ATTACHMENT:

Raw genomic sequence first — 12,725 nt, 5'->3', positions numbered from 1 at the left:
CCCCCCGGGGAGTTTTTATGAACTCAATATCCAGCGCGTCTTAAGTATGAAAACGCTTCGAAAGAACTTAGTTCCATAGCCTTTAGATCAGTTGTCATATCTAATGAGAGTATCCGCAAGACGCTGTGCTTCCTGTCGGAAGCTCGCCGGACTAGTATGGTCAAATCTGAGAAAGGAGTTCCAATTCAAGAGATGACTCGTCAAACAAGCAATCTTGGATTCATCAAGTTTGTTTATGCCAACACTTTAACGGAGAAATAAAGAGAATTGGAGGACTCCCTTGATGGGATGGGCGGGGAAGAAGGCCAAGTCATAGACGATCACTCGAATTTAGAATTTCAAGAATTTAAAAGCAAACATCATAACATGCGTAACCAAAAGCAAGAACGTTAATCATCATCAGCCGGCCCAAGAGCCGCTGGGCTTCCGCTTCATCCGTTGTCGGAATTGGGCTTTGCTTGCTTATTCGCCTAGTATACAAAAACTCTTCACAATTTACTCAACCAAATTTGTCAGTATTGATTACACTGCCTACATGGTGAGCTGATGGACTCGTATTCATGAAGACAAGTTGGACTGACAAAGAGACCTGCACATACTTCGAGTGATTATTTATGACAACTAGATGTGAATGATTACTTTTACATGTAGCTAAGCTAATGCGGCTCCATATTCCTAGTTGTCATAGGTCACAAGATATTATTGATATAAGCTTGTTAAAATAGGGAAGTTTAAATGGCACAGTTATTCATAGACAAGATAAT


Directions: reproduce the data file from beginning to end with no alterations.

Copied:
Raw genomic sequence first — 12,725 nt, 5'->3', positions numbered from 1 at the left:
CCCCCCGGGGAGTTTTTATGAACTCAATATCCAGCGCGTCTTAAGTATGAAAACGCTTCGAAAGAACTTAGTTCCATAGCCTTTAGATCAGTTGTCATATCTAATGAGAGTATCCGCAAGACGCTGTGCTTCCTGTCGGAAGCTCGCCGGACTAGTATGGTCAAATCTGAGAAAGGAGTTCCAATTCAAGAGATGACTCGTCAAACAAGCAATCTTGGATTCATCAAGTTTGTTTATGCCAACACTTTAACGGAGAAATAAAGAGAATTGGAGGACTCCCTTGATGGGATGGGCGGGGAAGAAGGCCAAGTCATAGACGATCACTCGAATTTAGAATTTCAAGAATTTAAAAGCAAACATCATAACATGCGTAACCAAAAGCAAGAACGTTAATCATCATCAGCCGGCCCAAGAGCCGCTGGGCTTCCGCTTCATCCGTTGTCGGAATTGGGCTTTGCTTGCTTATTCGCCTAGTATACAAAAACTCTTCACAATTTACTCAACCAAATTTGTCAGTATTGATTACACTGCCTACATGGTGAGCTGATGGACTCGTATTCATGAAGACAAGTTGGACTGACAAAGAGACCTGCACATACTTCGAGTGATTATTTATGACAACTAGATGTGAATGATTACTTTTACATGTAGCTAAGCTAATGCGGCTCCATATTCCTAGTTGTCATAGGTCACAAGATATTATTGATATAAGCTTGTTAAAATAGGGAAGTTTAAATGGCACAGTTATTCATAGACAAGATAAT